Tuesday, November 20, 2007

The Melville Log

Fire Escape

Low pressure bulge, ample humidity, haze and a push of warm air out of the southeast, that’s what one thinks, noting a tiny scratch in the larynx-surround. Reading Jay Leyda’s The Melville Log (1951): “This book was begun as a birthday present for my teacher, Sergei Eisenstein.” There’s something momentous here—Eisenstein’s montage (“the nerve of cinema”) apply’d to the materials of a life. Leyda: “In the making of this book I have tried to hold to one main aim: to give each reader the opportunity to be his own biographer of Herman Melville, by providing him with the largest possible quantity of materials to build his own approach . . .” In a phrase notable for its Steinian bell-chime, Leyda says he aims to place the reader “traveling alongside Melville . . . in a constant present, accumulating past experiences, but without knowing a future.” Compared to Eisenstein’s definition of montage as “an idea that arises from the collision of independent shots”: “each sequential element is perceived not next to the other, but on top of the other.” Leyda traces a short history of the idea (for biography):
To find what such a life as Melville’s may signify with reference to new concepts of time, it may be well first to place it accurately within older, simpler concepts—or we shall be attempting to float him on a fourth-dimensional sea without giving him the three dimensions which make a fourth significant. Thus, when a friend abroad [presumably Eisenstein] first asked me for information on Herman Melville, it occurred to me that none escape from the bog of Melville interpretation (with its thick growth of wild guesses) would be to send whatever contemporary evidence that could be relied upon, arranged in a simple chronology of events recorded as well as dates of writing with no attempt to hide the gaps or to smooth contradictions. [Here idly thinking of Hugh Kenner’s 1951 book, The Poetry of Ezra Pound, with its terrific talk of just such sheer’d off imagist juxtapositions; Leyda’s translating and editing of Eisenstein’s The Film Sense is dated 1942. Leyda speaks too of the way “the relation between two documents, among a cluster of documents,” makes visible relationships unguessed at “by examining them singly.”] This sort of factual reconstruction had been employed by Russian scholars for the study of several of their writers and composers, and I had found such a documentary chronology of Musorgsky’s life of great value (and pleasure) in working on a book about a mind and career quite as obscure as Melville’s. [Here he’s presumably talking about The Musorgsky Reader: a Life of Modeste Petrovich Musorgsky in Letters and Documents, a book he edited and translated with Sergei Bertensson, and publish’d in 1947.]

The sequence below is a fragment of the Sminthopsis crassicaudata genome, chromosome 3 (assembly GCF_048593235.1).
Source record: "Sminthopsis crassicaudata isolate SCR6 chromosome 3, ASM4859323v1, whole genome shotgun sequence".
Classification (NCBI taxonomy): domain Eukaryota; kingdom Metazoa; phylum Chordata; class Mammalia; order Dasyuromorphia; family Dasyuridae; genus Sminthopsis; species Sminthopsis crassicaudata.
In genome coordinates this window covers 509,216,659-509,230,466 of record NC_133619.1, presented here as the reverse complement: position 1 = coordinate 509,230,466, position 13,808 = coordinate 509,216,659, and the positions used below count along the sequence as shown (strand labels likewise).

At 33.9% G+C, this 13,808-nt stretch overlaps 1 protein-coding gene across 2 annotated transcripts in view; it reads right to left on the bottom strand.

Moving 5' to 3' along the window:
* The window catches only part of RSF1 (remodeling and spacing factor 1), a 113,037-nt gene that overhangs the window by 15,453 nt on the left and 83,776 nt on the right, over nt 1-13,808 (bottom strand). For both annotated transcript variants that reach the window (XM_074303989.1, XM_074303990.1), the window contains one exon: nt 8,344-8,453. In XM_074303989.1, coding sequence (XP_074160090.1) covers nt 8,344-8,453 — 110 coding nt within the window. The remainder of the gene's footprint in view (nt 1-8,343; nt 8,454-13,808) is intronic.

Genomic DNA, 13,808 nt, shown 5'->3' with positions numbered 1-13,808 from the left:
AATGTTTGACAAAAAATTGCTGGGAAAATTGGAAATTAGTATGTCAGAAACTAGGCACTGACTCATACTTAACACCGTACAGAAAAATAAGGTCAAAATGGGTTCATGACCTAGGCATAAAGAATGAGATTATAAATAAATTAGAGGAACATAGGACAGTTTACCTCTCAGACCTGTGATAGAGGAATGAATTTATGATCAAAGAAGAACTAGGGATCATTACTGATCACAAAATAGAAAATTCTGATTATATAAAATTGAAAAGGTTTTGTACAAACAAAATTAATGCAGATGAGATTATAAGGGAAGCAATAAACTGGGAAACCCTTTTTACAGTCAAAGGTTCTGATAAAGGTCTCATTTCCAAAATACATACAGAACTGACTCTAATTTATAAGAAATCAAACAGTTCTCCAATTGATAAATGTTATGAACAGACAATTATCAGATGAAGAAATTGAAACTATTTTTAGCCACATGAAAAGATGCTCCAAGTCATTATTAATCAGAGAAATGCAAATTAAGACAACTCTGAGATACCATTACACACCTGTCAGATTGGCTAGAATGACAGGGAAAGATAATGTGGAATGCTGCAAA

In the early ’seventies, rummaging in the Ann Arbor Public Library where I work’d as a shelver, I found a book call’d The Life of Mayakovsky that proceed’d precisely by way of such “documentary chronology.” I see now it’s author’s one Wiktor Worosylski, the book a 1970 translation (Orion Press) of the 1965 Życie Majakowskiego. I found it terrific—a formal spike to hang “biography” off. I never found anybody else who’d read it. [Exceedingly odd, one considers now, that it’d managed to find a translator and U.S. publisher—measure of the publisher shrinkage / shirkage before anything writ in a foreign language now.]

Leyda, following a wrenching recital of how huge numbers of Melville papers were burn’d—one fire after another of letters—or lost, how slim and riddled the record is: “I did not consider it a part of my job to throw bridges across such gaps. Complications, contradictions, which the conscientious biographer would feel obliged to reason out or explain, have been left for the reader to worry about. No, for once the roughnesses were not to be ironed out.” And he quotes someone citing “one of the first principles of scientific measurement”: “Never remove a discrepancy.”

The business of selling French
Frippery & doodads to New
Yorkers fell off in ‘proverbially
Dull’ late ague-struck summer,

What Herman Melville’s father call’d
‘Cucumber season.’ A man of
Formal diligence who long’d for
Mere competency. To a brother

In jail for debt he
Sent a pound of snuff.
He call’d ‘beloved Son Herman’
Docile & amiable, backward in

Speech & somewhat slow in
Comprehension. Tempus lustrare meaning nothing
That is not love is
Not to the sacral bent.

Sergei Eisenstein, 1898-1948